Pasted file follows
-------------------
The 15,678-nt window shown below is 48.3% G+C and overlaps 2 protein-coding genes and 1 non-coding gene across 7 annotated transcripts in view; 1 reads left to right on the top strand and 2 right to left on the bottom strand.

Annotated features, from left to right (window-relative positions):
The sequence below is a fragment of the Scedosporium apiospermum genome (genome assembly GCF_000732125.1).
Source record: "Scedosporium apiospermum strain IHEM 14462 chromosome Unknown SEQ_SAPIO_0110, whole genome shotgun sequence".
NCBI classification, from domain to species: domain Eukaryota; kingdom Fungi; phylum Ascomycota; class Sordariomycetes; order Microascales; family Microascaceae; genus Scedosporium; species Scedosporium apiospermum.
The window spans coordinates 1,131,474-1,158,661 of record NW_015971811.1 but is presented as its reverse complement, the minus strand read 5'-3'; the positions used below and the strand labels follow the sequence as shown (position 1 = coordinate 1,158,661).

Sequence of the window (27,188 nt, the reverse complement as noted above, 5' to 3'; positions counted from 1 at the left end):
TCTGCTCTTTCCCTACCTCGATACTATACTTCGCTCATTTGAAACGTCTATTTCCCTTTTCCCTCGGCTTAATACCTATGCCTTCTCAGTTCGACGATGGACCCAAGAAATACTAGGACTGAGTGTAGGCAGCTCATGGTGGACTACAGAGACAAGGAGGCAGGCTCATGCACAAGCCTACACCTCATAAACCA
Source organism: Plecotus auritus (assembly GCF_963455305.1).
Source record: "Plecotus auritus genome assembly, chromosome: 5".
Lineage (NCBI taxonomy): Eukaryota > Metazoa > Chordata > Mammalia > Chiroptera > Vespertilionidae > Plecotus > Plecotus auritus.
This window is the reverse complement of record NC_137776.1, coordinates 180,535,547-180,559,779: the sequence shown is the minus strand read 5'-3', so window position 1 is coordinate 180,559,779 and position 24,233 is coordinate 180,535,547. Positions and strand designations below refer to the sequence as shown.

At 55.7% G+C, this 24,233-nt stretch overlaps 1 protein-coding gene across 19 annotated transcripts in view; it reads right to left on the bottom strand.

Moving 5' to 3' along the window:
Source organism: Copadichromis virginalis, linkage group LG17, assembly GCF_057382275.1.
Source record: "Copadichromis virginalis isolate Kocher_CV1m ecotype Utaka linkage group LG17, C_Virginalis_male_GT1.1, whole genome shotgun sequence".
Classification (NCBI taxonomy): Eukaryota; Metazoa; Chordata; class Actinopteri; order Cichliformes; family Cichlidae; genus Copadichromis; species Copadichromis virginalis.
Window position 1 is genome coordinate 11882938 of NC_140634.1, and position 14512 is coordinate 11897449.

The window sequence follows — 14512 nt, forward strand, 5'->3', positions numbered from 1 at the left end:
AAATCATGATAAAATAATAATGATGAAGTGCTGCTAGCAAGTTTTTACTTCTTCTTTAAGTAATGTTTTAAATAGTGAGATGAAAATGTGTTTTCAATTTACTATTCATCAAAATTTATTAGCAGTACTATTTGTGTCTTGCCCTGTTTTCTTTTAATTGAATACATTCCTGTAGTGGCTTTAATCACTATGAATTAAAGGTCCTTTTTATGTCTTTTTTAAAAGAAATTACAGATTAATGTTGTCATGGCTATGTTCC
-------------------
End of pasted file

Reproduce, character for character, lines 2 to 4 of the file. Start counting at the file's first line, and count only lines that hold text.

Annotated features, from left to right (window-relative positions):
The sequence below is a fragment of the Scedosporium apiospermum genome (genome assembly GCF_000732125.1).
Source record: "Scedosporium apiospermum strain IHEM 14462 chromosome Unknown SEQ_SAPIO_0110, whole genome shotgun sequence".